The Venezuelan government and opposition have agreed to meet again for talks to overcome the political crisis in the South American nation.
Opposition leader Juan Guaido, who has been recognized as Venezuela's rightful leader by more than 50 governments, has said any talks must lead to a sustained solution to the crisis and can not be used by the Socialist Party to buy time.
"I am very optimistic...and I think that, step by step, with strategic patience, we can find a path to peace", Maduro said in a broadcast on the state television channel VTV, indicating also that the meeting on Monday had lasted five hours.
"We are happy to be able to facilitate those discussions here that are being led and facilitated by the Government of Norway and involve both sides".
"We have six main points on the agenda".
The Barbados talks will be the third round since the Oslo talks in May, although Guaido had originally said last Tuesday there were no plans to re-open talks with Maduro's "murderous dictatorship" following the death of an officer in custody over an alleged coup plot.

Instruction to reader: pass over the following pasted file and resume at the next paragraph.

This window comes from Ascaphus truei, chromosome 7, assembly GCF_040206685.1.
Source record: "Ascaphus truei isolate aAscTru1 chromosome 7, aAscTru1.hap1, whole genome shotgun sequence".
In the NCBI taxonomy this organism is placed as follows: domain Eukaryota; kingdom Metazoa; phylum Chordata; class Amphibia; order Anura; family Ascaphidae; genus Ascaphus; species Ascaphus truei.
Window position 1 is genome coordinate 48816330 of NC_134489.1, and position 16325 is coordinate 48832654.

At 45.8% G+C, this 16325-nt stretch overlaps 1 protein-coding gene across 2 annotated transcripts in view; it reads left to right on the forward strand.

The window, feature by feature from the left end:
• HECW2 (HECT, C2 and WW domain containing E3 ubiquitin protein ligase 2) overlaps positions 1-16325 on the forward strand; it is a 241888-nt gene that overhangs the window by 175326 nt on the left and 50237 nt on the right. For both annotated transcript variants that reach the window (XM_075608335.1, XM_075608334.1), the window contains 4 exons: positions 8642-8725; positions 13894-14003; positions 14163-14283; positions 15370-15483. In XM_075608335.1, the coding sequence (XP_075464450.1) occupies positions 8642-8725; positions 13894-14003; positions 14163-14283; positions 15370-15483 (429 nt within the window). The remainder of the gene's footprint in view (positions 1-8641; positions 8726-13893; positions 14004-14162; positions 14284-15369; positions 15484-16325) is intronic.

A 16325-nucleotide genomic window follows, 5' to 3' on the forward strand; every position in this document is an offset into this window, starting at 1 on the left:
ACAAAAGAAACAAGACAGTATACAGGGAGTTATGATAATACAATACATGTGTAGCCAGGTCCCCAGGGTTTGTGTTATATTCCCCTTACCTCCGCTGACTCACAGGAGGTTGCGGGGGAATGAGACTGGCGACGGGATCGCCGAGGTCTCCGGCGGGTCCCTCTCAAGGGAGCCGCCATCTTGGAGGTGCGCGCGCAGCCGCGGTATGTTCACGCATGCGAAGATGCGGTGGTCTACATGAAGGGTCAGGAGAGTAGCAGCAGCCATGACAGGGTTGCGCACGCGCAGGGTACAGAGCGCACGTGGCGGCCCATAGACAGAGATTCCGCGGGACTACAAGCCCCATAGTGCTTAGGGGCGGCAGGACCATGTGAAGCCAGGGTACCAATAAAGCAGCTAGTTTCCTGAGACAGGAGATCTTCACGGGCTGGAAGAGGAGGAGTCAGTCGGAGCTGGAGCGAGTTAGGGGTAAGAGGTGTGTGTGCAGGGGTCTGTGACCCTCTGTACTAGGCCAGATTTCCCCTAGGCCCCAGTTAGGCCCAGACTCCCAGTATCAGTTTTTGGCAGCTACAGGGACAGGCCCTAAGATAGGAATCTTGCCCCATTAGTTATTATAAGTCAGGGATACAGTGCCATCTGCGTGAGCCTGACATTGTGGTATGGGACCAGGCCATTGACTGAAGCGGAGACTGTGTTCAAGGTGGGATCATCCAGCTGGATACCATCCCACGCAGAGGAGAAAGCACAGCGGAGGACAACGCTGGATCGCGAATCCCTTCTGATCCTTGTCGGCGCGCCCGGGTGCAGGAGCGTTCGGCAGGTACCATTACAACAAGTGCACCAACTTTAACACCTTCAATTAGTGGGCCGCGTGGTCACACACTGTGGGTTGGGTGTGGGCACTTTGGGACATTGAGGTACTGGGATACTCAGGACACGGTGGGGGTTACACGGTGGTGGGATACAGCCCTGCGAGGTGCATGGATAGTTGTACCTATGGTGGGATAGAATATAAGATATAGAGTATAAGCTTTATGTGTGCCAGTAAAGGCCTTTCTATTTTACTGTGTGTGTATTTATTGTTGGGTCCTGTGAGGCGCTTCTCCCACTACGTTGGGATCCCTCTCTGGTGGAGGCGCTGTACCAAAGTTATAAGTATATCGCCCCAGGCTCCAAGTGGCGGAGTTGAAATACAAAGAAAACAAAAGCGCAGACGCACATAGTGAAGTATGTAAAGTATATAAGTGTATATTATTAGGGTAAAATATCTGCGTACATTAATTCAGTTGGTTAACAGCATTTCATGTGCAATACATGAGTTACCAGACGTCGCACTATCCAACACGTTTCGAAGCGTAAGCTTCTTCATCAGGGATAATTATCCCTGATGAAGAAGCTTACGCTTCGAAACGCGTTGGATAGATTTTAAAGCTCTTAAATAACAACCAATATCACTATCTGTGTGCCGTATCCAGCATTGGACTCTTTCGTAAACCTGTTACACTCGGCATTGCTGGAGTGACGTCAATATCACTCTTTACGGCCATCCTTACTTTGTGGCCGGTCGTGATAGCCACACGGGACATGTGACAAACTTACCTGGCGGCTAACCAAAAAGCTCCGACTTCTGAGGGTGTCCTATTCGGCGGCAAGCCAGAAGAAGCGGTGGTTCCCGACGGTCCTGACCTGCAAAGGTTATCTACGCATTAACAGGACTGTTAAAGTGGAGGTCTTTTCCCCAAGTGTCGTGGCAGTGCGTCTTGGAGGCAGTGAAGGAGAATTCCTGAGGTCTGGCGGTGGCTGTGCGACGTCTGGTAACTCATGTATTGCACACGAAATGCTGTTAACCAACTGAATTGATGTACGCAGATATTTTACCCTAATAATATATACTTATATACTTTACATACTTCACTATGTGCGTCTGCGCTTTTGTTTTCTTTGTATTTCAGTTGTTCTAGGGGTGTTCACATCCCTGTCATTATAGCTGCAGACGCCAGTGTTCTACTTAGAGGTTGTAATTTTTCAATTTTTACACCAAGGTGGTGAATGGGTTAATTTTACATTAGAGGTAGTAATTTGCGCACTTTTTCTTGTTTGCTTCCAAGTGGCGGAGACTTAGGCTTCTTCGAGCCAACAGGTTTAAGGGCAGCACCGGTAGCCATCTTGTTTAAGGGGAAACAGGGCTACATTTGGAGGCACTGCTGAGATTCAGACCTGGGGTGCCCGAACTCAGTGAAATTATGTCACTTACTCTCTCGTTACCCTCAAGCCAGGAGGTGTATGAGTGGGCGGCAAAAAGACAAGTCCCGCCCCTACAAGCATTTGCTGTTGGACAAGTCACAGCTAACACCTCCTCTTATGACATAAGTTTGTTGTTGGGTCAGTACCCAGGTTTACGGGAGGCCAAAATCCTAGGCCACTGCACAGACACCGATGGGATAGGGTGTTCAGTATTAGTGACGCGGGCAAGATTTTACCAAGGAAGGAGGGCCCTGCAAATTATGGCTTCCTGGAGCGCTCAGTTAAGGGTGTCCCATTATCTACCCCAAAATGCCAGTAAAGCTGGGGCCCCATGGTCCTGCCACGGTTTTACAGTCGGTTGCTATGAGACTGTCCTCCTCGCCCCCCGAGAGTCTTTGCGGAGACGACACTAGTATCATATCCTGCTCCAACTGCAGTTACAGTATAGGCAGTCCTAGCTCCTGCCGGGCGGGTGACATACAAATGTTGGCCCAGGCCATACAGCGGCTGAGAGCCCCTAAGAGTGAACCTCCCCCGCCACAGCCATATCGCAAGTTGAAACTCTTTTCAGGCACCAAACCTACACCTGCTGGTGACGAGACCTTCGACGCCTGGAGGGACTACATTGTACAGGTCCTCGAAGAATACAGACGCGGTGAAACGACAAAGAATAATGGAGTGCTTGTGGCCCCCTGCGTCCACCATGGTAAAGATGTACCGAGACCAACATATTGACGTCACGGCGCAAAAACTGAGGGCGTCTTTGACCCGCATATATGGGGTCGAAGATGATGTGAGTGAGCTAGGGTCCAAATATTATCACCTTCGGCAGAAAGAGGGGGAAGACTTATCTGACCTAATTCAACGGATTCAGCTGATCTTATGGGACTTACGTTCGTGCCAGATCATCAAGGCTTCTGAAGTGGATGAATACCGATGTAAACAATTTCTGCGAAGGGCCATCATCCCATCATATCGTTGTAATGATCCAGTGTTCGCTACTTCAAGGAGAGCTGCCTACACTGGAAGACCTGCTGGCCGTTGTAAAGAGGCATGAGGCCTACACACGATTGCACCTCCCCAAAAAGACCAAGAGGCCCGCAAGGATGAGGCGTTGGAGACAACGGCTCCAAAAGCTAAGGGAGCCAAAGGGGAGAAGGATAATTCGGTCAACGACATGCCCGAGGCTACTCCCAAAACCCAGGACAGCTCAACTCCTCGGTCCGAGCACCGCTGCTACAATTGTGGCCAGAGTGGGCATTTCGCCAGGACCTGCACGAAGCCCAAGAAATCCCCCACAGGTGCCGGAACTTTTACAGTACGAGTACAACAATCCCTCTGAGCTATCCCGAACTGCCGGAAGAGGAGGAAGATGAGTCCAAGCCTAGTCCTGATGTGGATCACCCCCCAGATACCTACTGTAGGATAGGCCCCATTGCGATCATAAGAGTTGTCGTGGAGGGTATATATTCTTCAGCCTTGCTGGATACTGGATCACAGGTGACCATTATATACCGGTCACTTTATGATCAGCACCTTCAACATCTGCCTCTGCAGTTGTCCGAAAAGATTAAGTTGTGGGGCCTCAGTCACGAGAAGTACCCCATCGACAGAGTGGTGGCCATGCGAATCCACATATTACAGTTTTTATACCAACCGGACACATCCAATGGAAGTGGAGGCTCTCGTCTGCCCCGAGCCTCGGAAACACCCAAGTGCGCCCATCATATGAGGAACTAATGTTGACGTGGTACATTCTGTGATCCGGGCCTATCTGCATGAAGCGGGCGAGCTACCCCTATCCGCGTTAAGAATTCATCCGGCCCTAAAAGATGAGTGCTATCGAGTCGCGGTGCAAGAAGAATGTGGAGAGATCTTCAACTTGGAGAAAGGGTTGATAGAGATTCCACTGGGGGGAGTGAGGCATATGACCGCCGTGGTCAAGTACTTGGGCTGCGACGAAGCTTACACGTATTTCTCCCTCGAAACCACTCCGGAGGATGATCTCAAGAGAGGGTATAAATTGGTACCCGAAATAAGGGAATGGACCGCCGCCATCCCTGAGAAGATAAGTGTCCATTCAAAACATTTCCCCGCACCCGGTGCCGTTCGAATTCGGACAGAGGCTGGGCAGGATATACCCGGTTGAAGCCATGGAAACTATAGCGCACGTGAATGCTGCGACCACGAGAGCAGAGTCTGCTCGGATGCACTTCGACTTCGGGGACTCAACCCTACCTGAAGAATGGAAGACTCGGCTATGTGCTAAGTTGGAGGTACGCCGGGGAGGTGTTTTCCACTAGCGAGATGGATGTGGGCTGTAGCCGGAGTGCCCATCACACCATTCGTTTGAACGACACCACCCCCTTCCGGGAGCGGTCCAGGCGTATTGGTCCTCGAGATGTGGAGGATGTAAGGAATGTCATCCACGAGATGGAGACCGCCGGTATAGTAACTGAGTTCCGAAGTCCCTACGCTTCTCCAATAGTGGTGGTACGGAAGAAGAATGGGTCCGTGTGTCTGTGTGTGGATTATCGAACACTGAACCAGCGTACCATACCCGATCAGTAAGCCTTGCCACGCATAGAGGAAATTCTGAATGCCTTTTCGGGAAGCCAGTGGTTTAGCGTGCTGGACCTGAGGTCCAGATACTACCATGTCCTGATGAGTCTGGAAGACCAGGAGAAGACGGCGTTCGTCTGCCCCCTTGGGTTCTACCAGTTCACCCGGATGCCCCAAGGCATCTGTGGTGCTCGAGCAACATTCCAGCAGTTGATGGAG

The suspicious death of retired naval officer Rafael Acosta Arevalo sparked global condemnation. The talks come amid a profound economic and humanitarian crisis in the country, where hardship has made life untenable for many Venezuelans with basic needs, such as food and medicine, hard to come by.
On Sunday Guaido also announced that he would push for Caracas to rejoin the Inter-American Defense Treaty, which Venezuela left in 2012. But Maduro is still in power in Caracas, the military has stayed loyal to him and the rest of the world still recognizes him as the Venezuelan President despite what Guaido and the US say.
Afterwards, Iglesias met with Venezuelan Vice President Delcy Rodriguez.
Guaido in January invoked the constitution to assume a rival presidency after dismissing Maduro's 2018 re-election as a fraud.
CNBC headlined their story on this news as "Venezuela's internationally-recognized government set to hold fresh talks with Maduro envoys".
Thus, since 2015, nearly four million people have left Venezuela, a lot of them escaping to neighbouring countries which have seen a surge in asylum seekers.